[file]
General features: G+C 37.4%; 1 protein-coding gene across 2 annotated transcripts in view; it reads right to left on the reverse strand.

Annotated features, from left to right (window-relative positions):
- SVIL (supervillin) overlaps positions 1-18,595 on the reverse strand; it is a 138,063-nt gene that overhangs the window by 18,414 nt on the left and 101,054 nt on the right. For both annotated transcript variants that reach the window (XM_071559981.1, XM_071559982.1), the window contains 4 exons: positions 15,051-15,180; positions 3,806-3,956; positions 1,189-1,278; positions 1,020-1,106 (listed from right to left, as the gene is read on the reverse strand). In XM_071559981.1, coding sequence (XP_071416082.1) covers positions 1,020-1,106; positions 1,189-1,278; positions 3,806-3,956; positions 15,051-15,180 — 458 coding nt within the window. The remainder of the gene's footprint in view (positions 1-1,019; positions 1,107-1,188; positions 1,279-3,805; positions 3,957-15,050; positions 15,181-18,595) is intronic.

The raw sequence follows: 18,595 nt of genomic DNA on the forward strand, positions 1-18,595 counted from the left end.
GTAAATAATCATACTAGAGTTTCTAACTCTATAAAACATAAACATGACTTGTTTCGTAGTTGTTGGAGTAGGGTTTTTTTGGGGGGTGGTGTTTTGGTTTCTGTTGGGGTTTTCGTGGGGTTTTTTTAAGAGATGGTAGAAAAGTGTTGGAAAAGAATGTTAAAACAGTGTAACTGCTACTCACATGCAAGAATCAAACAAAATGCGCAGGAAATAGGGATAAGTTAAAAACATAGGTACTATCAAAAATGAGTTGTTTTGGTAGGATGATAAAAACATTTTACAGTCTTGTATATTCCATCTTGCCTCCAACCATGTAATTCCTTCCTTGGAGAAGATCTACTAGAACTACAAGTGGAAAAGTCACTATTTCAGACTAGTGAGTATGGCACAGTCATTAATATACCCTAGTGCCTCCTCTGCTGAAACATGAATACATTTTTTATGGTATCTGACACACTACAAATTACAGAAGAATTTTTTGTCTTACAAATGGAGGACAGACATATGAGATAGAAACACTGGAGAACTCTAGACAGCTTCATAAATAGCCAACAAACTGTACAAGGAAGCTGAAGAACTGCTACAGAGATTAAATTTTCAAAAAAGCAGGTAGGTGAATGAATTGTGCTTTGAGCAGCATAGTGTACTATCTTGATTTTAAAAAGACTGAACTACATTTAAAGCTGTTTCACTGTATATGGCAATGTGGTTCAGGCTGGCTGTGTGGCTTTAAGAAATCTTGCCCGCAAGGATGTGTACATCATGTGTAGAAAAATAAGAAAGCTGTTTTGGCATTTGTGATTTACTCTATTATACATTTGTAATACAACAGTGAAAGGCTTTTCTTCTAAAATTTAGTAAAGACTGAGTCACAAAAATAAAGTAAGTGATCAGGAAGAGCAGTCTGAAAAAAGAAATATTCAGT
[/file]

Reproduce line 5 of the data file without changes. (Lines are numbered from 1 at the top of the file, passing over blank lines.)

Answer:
GTAAATAATCATACTAGAGTTTCTAACTCTATAAAACATAAACATGACTTGTTTCGTAGTTGTTGGAGTAGGGTTTTTTTGGGGGGTGGTGTTTTGGTTTCTGTTGGGGTTTTCGTGGGGTTTTTTTAAGAGATGGTAGAAAAGTGTTGGAAAAGAATGTTAAAACAGTGTAACTGCTACTCACATGCAAGAATCAAACAAAATGCGCAGGAAATAGGGATAAGTTAAAAACATAGGTACTATCAAAAATGAGTTGTTTTGGTAGGATGATAAAAACATTTTACAGTCTTGTATATTCCATCTTGCCTCCAACCATGTAATTCCTTCCTTGGAGAAGATCTACTAGAACTACAAGTGGAAAAGTCACTATTTCAGACTAGTGAGTATGGCACAGTCATTAATATACCCTAGTGCCTCCTCTGCTGAAACATGAATACATTTTTTATGGTATCTGACACACTACAAATTACAGAAGAATTTTTTGTCTTACAAATGGAGGACAGACATATGAGATAGAAACACTGGAGAACTCTAGACAGCTTCATAAATAGCCAACAAACTGTACAAGGAAGCTGAAGAACTGCTACAGAGATTAAATTTTCAAAAAAGCAGGTAGGTGAATGAATTGTGCTTTGAGCAGCATAGTGTACTATCTTGATTTTAAAAAGACTGAACTACATTTAAAGCTGTTTCACTGTATATGGCAATGTGGTTCAGGCTGGCTGTGTGGCTTTAAGAAATCTTGCCCGCAAGGATGTGTACATCATGTGTAGAAAAATAAGAAAGCTGTTTTGGCATTTGTGATTTACTCTATTATACATTTGTAATACAACAGTGAAAGGCTTTTCTTCTAAAATTTAGTAAAGACTGAGTCACAAAAATAAAGTAAGTGATCAGGAAGAGCAGTCTGAAAAAAGAAATATTCAGT